New Guidance on social media and digital channels approved by IFPMA and EFPIA | Fieldfisher
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New Guidance on social media and digital channels approved by IFPMA and EFPIA



On September 28, 2022, the International Federation of Pharmaceutical Manufacturers and Associations (IFPMA) and the European Federation of Pharmaceutical Industries and Associations (EFPIA) issued a Joint Note for Guidance on social media and digital channels.

The purpose of the note is to serve as a non-binding resource for pharmaceutical companies that are members of the IFPIA association, to facilitate the management of activities or initiatives intended to be developed in the digital environment in accordance with applicable laws, regulations, and industry codes.

The Note for Guidance covers the interaction of the pharmaceutical industry with Healthcare Professionals (HCPs), Healthcare Organizations (HCOs), Patient Organizations (POs), and other stakeholders.

The main risk to be avoided is that prohibited drug promotion may be carried out through social networks. To avoid this, the Note recommends taking a "pragmatic and vigilant approach".

Onus on the pharmas

To this end, the EFPIA reminds parties that member companies are responsible for all content disseminated via a digital channel, including social media when the content is initiated, branded and/or sponsored by the member company or a third party acting on its behalf.

Therefore, it is the pharmaceutical companies that must take an active position and adequately monitor corporate initiatives, the content that their employees may share on social media (related to their company or any drugs), implement adequate pharmacovigilance procedures, and manage data protection, among others.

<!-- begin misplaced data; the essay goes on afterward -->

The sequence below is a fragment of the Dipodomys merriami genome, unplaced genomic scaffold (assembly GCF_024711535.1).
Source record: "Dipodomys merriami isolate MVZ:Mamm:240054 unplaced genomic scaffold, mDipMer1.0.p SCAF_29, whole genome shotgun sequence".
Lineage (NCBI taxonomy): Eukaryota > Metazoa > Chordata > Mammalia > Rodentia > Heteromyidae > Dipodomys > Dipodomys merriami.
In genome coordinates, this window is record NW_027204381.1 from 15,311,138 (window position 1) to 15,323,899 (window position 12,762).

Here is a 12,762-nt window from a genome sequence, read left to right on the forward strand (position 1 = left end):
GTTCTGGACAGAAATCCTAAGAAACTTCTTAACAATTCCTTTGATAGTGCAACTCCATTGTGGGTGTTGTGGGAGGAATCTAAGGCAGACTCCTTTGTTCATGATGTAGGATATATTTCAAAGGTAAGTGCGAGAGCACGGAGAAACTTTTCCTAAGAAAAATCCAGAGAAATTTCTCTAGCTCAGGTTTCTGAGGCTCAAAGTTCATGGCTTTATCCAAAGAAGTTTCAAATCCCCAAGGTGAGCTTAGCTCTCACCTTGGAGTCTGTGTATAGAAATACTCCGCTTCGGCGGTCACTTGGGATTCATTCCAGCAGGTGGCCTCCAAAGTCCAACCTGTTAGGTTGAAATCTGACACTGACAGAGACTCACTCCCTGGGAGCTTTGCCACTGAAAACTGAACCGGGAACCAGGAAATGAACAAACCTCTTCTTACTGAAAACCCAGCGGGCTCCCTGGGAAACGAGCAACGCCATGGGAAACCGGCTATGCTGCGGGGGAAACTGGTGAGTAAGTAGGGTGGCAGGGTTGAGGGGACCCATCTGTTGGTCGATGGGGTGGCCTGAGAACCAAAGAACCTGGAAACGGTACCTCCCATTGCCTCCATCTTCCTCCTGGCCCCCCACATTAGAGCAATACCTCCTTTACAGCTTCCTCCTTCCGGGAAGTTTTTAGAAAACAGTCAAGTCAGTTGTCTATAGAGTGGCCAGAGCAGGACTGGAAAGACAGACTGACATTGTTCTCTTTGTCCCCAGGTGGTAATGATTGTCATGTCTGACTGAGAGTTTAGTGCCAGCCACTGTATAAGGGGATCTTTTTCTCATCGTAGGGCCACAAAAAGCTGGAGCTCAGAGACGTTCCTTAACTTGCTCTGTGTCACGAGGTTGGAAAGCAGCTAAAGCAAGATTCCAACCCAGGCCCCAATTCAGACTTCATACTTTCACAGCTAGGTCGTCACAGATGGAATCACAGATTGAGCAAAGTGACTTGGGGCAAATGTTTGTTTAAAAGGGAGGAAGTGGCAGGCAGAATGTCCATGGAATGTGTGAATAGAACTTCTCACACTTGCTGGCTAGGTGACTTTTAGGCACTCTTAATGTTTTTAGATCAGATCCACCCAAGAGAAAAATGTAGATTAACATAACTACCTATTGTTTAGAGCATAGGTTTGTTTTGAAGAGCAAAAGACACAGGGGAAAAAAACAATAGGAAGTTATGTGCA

On the other hand, it is essential to define the objective pursued by the dissemination of content as well as the audience it is intended to reach, and how the digital initiatives promoted by the company are reviewed and monitored.

In the final part of the Note, some instructions are given on interacting with online influencers and digital opinion leaders. It is advised to evaluate each interaction carefully, as well as the context, and the risks of (i) undue influence towards HCPs, patients or vulnerable groups, and (ii) improper promotion of pharmaceutical products.

In conclusion, although the Note has a rather generic content, and does not specify concrete limits to practices, it is a very beneficial initiative for the sector given the need to have clear limits in an area where the interest of pharmaceutical industry has increased in recent years. It will be necessary to follow local associations of Pharmaceutical companies to see how they decide to implement the provided Guidance. 

Related Work Areas

Life Sciences